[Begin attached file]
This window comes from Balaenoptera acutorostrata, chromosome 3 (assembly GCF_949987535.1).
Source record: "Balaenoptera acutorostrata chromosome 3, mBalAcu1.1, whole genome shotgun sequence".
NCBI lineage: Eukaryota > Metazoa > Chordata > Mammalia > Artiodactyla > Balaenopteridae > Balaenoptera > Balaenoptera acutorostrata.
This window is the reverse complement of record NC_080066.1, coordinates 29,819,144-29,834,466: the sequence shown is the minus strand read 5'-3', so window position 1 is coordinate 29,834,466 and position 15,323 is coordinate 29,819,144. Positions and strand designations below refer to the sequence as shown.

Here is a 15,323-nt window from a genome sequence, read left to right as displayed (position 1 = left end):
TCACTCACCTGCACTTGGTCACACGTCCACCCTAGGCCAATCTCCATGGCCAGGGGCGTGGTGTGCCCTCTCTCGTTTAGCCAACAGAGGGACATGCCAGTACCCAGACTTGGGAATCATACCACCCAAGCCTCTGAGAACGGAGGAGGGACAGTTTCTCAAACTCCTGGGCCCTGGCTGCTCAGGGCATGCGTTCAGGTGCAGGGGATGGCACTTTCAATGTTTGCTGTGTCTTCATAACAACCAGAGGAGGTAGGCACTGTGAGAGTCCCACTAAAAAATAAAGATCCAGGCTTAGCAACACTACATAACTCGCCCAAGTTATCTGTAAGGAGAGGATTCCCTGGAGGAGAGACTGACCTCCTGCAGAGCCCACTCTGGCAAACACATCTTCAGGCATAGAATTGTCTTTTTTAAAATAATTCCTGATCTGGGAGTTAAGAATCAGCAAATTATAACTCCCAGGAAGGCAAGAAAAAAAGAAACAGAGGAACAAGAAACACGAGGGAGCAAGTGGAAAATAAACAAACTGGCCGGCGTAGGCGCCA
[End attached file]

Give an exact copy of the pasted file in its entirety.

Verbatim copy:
This window comes from Balaenoptera acutorostrata, chromosome 3 (assembly GCF_949987535.1).
Source record: "Balaenoptera acutorostrata chromosome 3, mBalAcu1.1, whole genome shotgun sequence".
NCBI lineage: Eukaryota > Metazoa > Chordata > Mammalia > Artiodactyla > Balaenopteridae > Balaenoptera > Balaenoptera acutorostrata.
This window is the reverse complement of record NC_080066.1, coordinates 29,819,144-29,834,466: the sequence shown is the minus strand read 5'-3', so window position 1 is coordinate 29,834,466 and position 15,323 is coordinate 29,819,144. Positions and strand designations below refer to the sequence as shown.

Here is a 15,323-nt window from a genome sequence, read left to right as displayed (position 1 = left end):
TCACTCACCTGCACTTGGTCACACGTCCACCCTAGGCCAATCTCCATGGCCAGGGGCGTGGTGTGCCCTCTCTCGTTTAGCCAACAGAGGGACATGCCAGTACCCAGACTTGGGAATCATACCACCCAAGCCTCTGAGAACGGAGGAGGGACAGTTTCTCAAACTCCTGGGCCCTGGCTGCTCAGGGCATGCGTTCAGGTGCAGGGGATGGCACTTTCAATGTTTGCTGTGTCTTCATAACAACCAGAGGAGGTAGGCACTGTGAGAGTCCCACTAAAAAATAAAGATCCAGGCTTAGCAACACTACATAACTCGCCCAAGTTATCTGTAAGGAGAGGATTCCCTGGAGGAGAGACTGACCTCCTGCAGAGCCCACTCTGGCAAACACATCTTCAGGCATAGAATTGTCTTTTTTAAAATAATTCCTGATCTGGGAGTTAAGAATCAGCAAATTATAACTCCCAGGAAGGCAAGAAAAAAAGAAACAGAGGAACAAGAAACACGAGGGAGCAAGTGGAAAATAAACAAACTGGCCGGCGTAGGCGCCA